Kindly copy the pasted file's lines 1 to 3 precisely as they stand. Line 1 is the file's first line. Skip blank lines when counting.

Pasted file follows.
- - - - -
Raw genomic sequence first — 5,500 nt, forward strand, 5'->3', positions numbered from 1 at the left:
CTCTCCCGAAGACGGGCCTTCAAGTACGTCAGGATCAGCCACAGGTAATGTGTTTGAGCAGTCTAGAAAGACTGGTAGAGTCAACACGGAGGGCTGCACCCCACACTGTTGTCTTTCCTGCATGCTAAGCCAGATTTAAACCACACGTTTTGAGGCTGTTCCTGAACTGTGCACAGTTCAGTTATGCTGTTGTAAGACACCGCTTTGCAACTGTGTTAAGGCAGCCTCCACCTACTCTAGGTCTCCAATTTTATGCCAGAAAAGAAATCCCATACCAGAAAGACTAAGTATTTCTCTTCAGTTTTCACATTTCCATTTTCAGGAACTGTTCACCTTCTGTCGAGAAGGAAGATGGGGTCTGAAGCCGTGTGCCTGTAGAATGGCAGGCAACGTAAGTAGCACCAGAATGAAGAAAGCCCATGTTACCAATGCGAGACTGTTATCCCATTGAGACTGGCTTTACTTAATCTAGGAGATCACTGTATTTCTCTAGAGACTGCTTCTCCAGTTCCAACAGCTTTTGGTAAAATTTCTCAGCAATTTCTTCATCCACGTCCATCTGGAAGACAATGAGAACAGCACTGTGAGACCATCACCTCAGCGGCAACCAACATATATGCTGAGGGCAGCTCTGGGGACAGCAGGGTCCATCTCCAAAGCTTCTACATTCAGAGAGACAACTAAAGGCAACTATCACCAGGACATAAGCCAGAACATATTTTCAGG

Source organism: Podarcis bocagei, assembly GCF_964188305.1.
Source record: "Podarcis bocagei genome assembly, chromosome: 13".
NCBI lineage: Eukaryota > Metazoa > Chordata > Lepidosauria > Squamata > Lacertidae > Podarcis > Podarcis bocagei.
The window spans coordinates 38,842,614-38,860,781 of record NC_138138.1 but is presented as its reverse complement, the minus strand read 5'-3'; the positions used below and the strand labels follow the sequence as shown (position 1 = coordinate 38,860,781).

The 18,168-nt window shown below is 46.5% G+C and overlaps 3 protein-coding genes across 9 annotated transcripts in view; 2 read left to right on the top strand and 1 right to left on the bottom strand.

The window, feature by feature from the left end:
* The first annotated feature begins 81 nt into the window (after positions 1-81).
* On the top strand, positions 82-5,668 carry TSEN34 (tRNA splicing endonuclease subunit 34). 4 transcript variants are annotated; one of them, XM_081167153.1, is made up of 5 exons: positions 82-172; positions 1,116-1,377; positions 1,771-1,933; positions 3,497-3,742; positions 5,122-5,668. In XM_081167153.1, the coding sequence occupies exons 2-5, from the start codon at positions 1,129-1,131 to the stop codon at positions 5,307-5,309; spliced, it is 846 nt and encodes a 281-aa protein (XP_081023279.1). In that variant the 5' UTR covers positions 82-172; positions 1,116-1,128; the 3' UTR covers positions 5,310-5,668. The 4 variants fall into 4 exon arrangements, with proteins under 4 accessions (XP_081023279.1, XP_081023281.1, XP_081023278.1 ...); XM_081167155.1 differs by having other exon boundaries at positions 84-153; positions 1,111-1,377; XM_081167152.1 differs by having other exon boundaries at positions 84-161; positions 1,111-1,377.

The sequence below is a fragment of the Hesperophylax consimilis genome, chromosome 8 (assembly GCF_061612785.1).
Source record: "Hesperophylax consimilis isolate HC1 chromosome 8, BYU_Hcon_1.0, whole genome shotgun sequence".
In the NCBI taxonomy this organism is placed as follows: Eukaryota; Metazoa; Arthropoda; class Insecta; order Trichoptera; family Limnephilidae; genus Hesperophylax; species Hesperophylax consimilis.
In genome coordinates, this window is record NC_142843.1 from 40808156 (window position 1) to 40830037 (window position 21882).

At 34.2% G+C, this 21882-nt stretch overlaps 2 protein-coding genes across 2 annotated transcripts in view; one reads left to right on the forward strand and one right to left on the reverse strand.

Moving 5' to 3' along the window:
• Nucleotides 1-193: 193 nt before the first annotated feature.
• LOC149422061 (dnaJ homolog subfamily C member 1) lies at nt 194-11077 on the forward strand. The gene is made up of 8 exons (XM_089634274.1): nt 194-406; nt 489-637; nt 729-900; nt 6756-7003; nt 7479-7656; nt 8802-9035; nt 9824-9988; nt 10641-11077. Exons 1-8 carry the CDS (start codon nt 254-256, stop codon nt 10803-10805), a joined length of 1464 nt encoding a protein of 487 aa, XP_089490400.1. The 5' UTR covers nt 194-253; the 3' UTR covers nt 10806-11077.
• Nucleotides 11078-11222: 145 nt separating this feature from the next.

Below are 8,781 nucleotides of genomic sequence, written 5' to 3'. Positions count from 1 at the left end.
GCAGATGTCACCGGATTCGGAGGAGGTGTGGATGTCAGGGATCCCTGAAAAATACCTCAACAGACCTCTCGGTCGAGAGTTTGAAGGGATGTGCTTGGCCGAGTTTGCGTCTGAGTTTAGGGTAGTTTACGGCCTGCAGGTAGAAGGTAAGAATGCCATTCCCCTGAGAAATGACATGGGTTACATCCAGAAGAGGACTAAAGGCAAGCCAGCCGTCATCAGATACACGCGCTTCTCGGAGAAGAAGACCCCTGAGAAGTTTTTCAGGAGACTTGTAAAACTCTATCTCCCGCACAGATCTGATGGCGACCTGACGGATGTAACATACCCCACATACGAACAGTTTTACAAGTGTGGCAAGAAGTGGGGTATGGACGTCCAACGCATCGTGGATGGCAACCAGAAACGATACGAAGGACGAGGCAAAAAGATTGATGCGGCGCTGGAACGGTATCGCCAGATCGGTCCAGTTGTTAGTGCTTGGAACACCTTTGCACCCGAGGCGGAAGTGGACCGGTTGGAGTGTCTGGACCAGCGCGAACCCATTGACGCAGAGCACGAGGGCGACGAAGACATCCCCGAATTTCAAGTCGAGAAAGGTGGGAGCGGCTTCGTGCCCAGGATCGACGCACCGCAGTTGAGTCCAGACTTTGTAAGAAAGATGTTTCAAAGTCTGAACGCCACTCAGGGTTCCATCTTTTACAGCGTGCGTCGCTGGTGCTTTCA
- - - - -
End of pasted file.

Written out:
Raw genomic sequence first — 5,500 nt, forward strand, 5'->3', positions numbered from 1 at the left:
CTCTCCCGAAGACGGGCCTTCAAGTACGTCAGGATCAGCCACAGGTAATGTGTTTGAGCAGTCTAGAAAGACTGGTAGAGTCAACACGGAGGGCTGCACCCCACACTGTTGTCTTTCCTGCATGCTAAGCCAGATTTAAACCACACGTTTTGAGGCTGTTCCTGAACTGTGCACAGTTCAGTTATGCTGTTGTAAGACACCGCTTTGCAACTGTGTTAAGGCAGCCTCCACCTACTCTAGGTCTCCAATTTTATGCCAGAAAAGAAATCCCATACCAGAAAGACTAAGTATTTCTCTTCAGTTTTCACATTTCCATTTTCAGGAACTGTTCACCTTCTGTCGAGAAGGAAGATGGGGTCTGAAGCCGTGTGCCTGTAGAATGGCAGGCAACGTAAGTAGCACCAGAATGAAGAAAGCCCATGTTACCAATGCGAGACTGTTATCCCATTGAGACTGGCTTTACTTAATCTAGGAGATCACTGTATTTCTCTAGAGACTGCTTCTCCAGTTCCAACAGCTTTTGGTAAAATTTCTCAGCAATTTCTTCATCCACGTCCATCTGGAAGACAATGAGAACAGCACTGTGAGACCATCACCTCAGCGGCAACCAACATATATGCTGAGGGCAGCTCTGGGGACAGCAGGGTCCATCTCCAAAGCTTCTACATTCAGAGAGACAACTAAAGGCAACTATCACCAGGACATAAGCCAGAACATATTTTCAGG

Source organism: Podarcis bocagei, assembly GCF_964188305.1.